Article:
I’ve just posted a new series of photographs on Leprosy Eliminated? and other stories. It’s, as this title suggests, about three communities: Enyindakurom – the ‘leprosy village’, Ankaful hospital, and St Clare’s – the care home for those severely handicapped by leprosy. Theoretically there’s a linear relationship between the three; one gets leprosy and goes to the hospital; they then get placed in the nearby leprosy settlement (naturally, with improvements on social welfare and human rights, this doesn’t happen any more); then after they become too frail, or infirmed, they get moved to the care home.
It’s a crude direction. It is, no doubt reflected in the lives a few individuals at the care-home, perhaps even lives to come in the leprosy community.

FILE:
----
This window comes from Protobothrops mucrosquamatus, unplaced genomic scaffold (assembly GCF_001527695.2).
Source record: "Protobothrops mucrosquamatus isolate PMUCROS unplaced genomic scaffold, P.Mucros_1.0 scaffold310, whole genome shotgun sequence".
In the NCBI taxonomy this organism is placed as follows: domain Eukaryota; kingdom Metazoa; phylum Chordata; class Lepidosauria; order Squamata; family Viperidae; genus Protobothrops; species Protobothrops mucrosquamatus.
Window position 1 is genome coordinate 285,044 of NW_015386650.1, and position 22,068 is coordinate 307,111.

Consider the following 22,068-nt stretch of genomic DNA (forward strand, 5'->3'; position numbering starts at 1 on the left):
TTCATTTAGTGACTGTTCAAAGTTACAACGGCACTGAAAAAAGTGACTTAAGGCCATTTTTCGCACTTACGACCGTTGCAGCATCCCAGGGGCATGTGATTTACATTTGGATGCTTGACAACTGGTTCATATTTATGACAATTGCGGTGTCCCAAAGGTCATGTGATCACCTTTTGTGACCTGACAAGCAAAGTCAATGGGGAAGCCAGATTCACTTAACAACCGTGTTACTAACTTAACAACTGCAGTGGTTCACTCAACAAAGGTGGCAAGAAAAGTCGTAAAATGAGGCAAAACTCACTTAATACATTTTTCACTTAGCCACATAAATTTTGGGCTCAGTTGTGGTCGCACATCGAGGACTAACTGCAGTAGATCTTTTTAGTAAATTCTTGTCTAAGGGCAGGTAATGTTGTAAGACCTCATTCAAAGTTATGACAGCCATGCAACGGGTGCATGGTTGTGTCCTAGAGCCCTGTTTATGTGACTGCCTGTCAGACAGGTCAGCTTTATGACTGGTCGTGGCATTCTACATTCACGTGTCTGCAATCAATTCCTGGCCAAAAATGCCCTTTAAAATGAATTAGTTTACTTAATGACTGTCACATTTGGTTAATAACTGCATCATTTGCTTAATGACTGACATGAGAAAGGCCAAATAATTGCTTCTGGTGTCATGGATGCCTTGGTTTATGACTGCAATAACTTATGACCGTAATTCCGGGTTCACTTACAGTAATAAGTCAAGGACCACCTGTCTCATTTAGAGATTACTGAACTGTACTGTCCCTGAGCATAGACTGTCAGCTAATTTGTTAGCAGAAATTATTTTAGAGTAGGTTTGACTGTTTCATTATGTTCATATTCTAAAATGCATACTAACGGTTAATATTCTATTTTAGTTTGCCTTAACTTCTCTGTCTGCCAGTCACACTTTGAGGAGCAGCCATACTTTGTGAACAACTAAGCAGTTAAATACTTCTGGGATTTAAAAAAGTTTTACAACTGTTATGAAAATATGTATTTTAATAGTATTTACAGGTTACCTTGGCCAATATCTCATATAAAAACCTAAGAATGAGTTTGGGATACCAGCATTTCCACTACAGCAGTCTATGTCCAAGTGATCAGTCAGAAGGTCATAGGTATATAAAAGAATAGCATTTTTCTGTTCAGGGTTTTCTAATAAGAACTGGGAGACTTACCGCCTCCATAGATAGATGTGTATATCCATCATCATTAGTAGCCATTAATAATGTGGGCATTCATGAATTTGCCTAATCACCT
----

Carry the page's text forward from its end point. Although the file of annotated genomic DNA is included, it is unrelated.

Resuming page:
Yaa Dede, 55, got leprosy age 31 and has 6 children. She says of her future: ‘I don’t have any aims. I relied on my farming. Now my leg’s amputated I have nothing to do. I can’t go and work in the farm again.’ Ankaful Hospital 2012
Kwaku Ananko’s fingers, feet and eyes are severely damaged by leprosy. He’s in his 40s, a musician, usually on his bicycle and seems to be in a perpetual state of delirious happiness. Enyindakurom 2012
Maame Esi lies in her bed. Above it hangs a certificate of thanks from the Franciscans given to her just seven years ago for all her hard work. St Clare’s 2012